A few months ago, a Netflix exec mused to IndieWire that he was actually surprised that the streaming service’s viewership data hadn’t leaked out. Plenty of Netflix insiders know exactly who’s watching what, and when.
Yet, the streaming giant has managed to keep its ratings under lock and key. Accurate data remains a mystery to even top-level Hollywood execs outside of the Netflix bubble.
That’s starting to change, as more services chip away at the facade of Netflix ratings. Parrot Analytics has made headlines recently with its proprietary “Demand Expressions” metric, which looks at a variety of factors in determining a digital program’s popularity. And according to a new study revealed exclusively to IndieWire, the Jason Bateman drama “Ozark” led the pack among all streaming shows over the past 90 days.
“Demand Expressions” measures audience demand for a title — including streaming, social media, blogging, file sharing, blogging, comments and other sources. The measurement is weighed by importance, which means a stream or download take precedence.
Meanwhile, Nielsen, the grandaddy of all ratings services, has been working on streaming viewership data for some time, and finally revealed some of that information this week.
According to Nielsen, which handed out just a few morsels of viewership info to reporters, the first episode of Marvel series “The Defenders” averaged 6.1 million viewers during the first week it was released, between August 18 and August 25. The first episode of “Fuller House” Season 3 posted 4.6 million viewers between September 22 and September 29. And the premiere episode of Season 5 of “House of Cards” also averaged 4.6 million viewers, from May 30 to June 6.
As it does every time another company claims to have cracked the Netflix ratings mystery, the service was quick to dismiss the numbers. “The data that Nielsen is reporting is not accurate, not even close, and does not reflect the viewing of these shows on Netflix,” a spokesperson said.
Netflix, of course, could be right. Past numbers, including well-publicized ratings information from the now-defunct Symphony Advanced Media service, have been considered wildly inconsistent. But until it finally releases actual data, and not just press releases on quirky user habits that ultimately don’t reveal much information, this is the closest thing we’ve got.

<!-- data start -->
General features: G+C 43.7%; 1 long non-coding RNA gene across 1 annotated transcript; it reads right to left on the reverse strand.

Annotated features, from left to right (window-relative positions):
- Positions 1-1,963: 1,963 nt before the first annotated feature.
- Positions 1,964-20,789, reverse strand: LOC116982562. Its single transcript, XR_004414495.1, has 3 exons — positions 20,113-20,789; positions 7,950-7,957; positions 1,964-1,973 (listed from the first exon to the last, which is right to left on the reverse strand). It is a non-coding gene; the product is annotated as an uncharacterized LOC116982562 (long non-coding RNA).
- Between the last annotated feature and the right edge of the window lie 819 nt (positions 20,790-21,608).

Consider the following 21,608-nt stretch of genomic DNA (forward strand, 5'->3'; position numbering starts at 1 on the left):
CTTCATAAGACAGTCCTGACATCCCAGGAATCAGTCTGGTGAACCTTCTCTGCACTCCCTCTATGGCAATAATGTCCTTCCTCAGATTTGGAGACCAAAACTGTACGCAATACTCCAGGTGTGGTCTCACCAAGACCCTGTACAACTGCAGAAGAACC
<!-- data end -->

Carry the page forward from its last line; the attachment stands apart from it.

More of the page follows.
Netflix, Amazon, Hulu and now CBS All Access remain stubbornly resistant to sharing viewership info, yet studios need that information to assess the value of their content and set license fees. Actors and creators also need that information in order to negotiate and renegotiate their deals. The business as a whole could use more information on the value of placing content on streaming services. And the media would like to know, in order to gauge audience interest. At some point, that Netflix exec will be right, and someone will intentionally or accidentally release real numbers — so it behooves those services to get out in front of it.
Nielsen has been working on its streaming ratings methodology for some time, and was originally expected to launch a new streaming ratings service months ago. But it got caught up in a few hiccups, including coding issues.
Nielsen is using its people meter boxes, the same ones that measure broadcast and cable ratings, for Netflix measurement. For streaming programming, it relies on an audio code embedded inside the shows, in order to track viewership. Because there’s such a big rush of viewership for Netflix shows on the first day of viewing, Nielsen has to make sure that studios are sharing those audio cues from the very beginning.
Nielsen’s reveal of Netflix stats also came following months of hardball negotiations with networks and studios to start buying that data. Nielsen knows the traditional Hollywood studios are hungry for those ratings, and insiders said the company has been looking to charge networks as much as four to five times more than what they now pay for broadcast and cable ratings. Companies initially signing on include Disney/ABC, NBCUniversal, A&E Networks and Warner Bros.
As for the Parrot Analytics data, the company shared the top 10 digital originals in the United States over the past 90 days, and Netflix easily dominates the roster. The sleeper hit “Ozark” actually topped the charts, while CBS All Access’ “Star Trek: Discovery” was No. 2, followed by Netflix’s “Stranger Things,” which remains popular even before the launch of Season 2. Hulu makes an appearance with Emmy winner “The Handmaid’s Tale,” but as has been discussed recently about the lack of buzz surrounding Amazon Prime’s programming, none of that service’s shows make the top 10.
Here’s the full chart:
AVERAGE DEMAND IMPRESSIONS
Star Trek: Discovery CBS All Access
Stranger Things Netflix
The Handmaid’s Tale Hulu
Orange Is The New Black Netflix
Marvel’s The Defenders Netflix
13 Reasons Why Netflix
House of Cards Netflix